“The Apostle contemplates in fascination the secret hidden in the Crucifixion-Resurrection and, through the suffering Christ experienced in His humanity, is led back to the eternal existence in which Christ is one with the Father”. However, to understand Paul’s thought on “pre-existence and … the incarnation of Christ” we need to know “certain Old Testament texts which highlight the role of Wisdom before the creation of the world, … such as those that speak of creative Wisdom”.

“These texts … also speak of the descent of Wisdom which pitched its tent among us” as a premonition of “the tent of flesh” mentioned by St John the Evangelist. “But this descent of Wisdom … implies the possibility of its being rejected”, and St. Paul makes it clear that “Christ, like Wisdom, can be rejected, above all by those who dominate this world, so that in God’s plan a paradoxical situation may be created in which … the Cross … is transformed into the way of salvation for all humankind”.

In his Letter to the Philippians Paul “further develops this idea of Wisdom which descends to be exalted despite its rejection. … The gesture of the Son of God is the opposite of pride, it is a gesture of humility which is the realisation of love, and love is divine. Hence Christ’s descent, the radical humility with which He contrasts human pride, truly is an expression of divine love, and it is followed by that elevation to heaven to which God draws us”.

In the Letters to the Colossians and Ephesians, Christ is described as “firstborn”. This, the Pope explained, means that “the first among many children … came down to make us His brothers and sisters”.

Finally, in the Letter to the Ephesians the Apostle considers “the divine plan of salvation”, saying that “in Christ God wished to recapitulate all things. … Christ reassumes all things and guides us to God. Thus He involves us in a movement of descent and ascension, inviting us to share in His humility, in other words His love for others and, hence, His glorification”.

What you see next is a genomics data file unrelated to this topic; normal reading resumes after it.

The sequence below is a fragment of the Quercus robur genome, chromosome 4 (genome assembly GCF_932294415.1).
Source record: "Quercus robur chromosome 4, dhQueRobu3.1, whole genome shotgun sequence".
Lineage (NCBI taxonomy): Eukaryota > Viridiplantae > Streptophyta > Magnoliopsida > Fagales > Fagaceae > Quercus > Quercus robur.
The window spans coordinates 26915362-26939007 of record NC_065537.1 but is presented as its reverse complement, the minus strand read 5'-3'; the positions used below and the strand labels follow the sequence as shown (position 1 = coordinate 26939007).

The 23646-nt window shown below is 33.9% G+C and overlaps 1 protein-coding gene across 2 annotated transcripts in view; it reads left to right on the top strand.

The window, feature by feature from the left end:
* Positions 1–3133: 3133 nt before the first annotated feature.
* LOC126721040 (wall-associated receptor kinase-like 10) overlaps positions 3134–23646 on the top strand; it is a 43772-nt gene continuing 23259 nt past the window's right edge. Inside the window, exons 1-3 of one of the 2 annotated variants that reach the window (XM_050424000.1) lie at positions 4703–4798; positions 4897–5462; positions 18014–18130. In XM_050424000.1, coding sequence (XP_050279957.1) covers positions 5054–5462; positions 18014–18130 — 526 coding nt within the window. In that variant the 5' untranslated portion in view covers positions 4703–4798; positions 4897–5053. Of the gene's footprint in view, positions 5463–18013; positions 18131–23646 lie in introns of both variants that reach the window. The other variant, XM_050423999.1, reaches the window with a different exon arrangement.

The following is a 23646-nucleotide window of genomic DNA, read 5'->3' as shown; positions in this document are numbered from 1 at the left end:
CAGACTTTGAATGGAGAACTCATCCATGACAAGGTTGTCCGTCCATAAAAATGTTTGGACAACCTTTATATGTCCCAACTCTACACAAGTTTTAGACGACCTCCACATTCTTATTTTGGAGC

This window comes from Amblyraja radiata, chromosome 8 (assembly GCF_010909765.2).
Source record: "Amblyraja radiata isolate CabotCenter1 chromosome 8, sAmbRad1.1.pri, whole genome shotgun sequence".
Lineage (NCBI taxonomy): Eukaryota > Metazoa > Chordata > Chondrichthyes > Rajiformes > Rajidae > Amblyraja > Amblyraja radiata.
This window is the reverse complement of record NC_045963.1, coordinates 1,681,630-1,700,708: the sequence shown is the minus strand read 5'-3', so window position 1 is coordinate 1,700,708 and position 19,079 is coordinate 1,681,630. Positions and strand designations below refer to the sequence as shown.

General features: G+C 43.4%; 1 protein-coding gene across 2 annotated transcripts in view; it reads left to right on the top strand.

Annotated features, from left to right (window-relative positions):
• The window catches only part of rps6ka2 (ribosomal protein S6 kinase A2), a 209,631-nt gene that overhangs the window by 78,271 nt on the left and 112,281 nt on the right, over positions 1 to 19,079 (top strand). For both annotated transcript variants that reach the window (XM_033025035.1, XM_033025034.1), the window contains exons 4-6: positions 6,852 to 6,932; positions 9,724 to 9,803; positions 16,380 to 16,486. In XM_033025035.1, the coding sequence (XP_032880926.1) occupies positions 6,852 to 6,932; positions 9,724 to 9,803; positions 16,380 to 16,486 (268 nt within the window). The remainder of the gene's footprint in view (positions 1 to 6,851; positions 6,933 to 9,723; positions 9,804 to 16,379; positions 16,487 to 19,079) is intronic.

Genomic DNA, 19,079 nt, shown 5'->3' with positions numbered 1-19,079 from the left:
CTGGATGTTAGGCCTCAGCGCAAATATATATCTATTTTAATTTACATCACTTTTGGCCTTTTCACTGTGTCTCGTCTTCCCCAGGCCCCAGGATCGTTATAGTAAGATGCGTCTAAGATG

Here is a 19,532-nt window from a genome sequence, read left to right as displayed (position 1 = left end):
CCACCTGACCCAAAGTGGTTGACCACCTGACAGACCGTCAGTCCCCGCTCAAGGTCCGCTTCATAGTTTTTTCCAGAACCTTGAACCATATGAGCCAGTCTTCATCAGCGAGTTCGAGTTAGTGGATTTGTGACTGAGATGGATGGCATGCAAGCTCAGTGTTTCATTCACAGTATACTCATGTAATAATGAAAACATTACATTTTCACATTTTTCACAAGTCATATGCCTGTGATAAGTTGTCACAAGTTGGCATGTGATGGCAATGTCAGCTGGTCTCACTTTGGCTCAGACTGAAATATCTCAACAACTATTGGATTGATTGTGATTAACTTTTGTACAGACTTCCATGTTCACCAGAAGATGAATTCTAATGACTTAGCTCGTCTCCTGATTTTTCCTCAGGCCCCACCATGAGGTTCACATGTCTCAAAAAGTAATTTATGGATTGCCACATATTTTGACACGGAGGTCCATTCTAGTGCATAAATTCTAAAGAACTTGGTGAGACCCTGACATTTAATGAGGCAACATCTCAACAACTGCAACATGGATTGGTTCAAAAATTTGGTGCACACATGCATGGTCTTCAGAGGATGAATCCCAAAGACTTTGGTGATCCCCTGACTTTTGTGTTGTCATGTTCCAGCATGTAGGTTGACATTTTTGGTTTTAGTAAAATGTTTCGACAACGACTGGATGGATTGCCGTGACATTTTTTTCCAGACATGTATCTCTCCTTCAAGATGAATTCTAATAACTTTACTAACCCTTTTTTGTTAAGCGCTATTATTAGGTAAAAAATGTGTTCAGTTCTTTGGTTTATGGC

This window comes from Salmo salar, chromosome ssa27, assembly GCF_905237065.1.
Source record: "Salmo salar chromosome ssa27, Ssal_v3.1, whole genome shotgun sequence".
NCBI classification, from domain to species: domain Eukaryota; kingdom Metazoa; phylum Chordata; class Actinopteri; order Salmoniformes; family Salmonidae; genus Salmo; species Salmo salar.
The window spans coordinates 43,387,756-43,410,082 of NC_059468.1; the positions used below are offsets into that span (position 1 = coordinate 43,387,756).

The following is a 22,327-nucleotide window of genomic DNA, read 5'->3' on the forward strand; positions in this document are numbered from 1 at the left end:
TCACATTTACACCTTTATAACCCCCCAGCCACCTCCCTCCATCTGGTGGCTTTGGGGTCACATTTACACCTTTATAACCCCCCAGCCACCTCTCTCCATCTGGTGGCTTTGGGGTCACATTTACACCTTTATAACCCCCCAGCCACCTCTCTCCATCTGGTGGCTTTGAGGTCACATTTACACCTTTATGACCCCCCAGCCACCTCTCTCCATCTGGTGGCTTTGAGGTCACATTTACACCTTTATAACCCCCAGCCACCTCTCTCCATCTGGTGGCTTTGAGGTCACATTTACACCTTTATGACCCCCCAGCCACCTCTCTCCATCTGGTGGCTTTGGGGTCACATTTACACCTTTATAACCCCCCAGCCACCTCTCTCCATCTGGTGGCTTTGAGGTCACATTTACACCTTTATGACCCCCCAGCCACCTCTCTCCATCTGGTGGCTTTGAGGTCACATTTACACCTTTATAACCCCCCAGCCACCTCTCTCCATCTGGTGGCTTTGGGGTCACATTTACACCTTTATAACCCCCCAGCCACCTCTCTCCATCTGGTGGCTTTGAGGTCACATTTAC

The Devil Exorcised

The devil less Rays are ready to reach sports immortality. Mike Bianchi’s take from the Orlando Sentinel:

Should the Rays win the Series, they will be the only truly authentic worst-to-first team in the history of American professional sports. They lost at least 90 games in their 10 previous years of existence, including a league-worst 66-96 record last year. Now they are four victories from going where no team has ever gone before.

“If you can’t appreciate this Rays story, you’re way behind the curve. This is magical. They’re living a dream. It’s an elusive thing. It’s like falling in love. You know when it’s happening, but you don’t know how and why it’s happening. It’s an amazing feeling.” 

If anybody should know what “amazing” feels like, it’s the guy who spoke the above words to me Tuesday on the telephone from his home in New Orleans. His name is Ron Swoboda, whose diving, fully-horizontal, rally-killing catch in the World Series against the powerfulBaltimore Orioles became the iconic image of the “Amazing Mets.”

Those “Miracle Mets” are a team that captured the nation’s imagination back in 1969 — the same year man walked on the moon. Which seems only appropriate when comparing the two teams. If the ’69 Mets are Neil Armstrong, then the ’08 Rays areBuzz Aldrin. Even though the Rays are mathematically more amazing (they improved by 31 victories from the previous season compared to 27 for the Mets), the Mets are universally more appreciated.

Maybe it’s a New York thing. Maybe it’s because baseball was bigger back then. Or maybe it’s just a depressing sign of times.

We spend so much time in the media these days focusing on Pacman Jones’ latest altercation or Roger Clemens‘ latest fabrication or Jose Canseco‘s latest book or college football’s latest crook that we can’t even appreciate a history-making once-in-a-lifetime miracle season anymore.

If Madonna is not having an affair with one of the players or the franchise pitcher hasn’t been indicted by the grand jury, then can it really be a compelling story?

Have we really become this jaded and joyless?

I hope not.

I sure hope not.

“The Rays should be celebrated,” Swoboda says. “They’re one of the great stories in baseball history.”

With four more victories, they will rewrite history and be more than just a great baseball story.

They will become the greatest story ever told.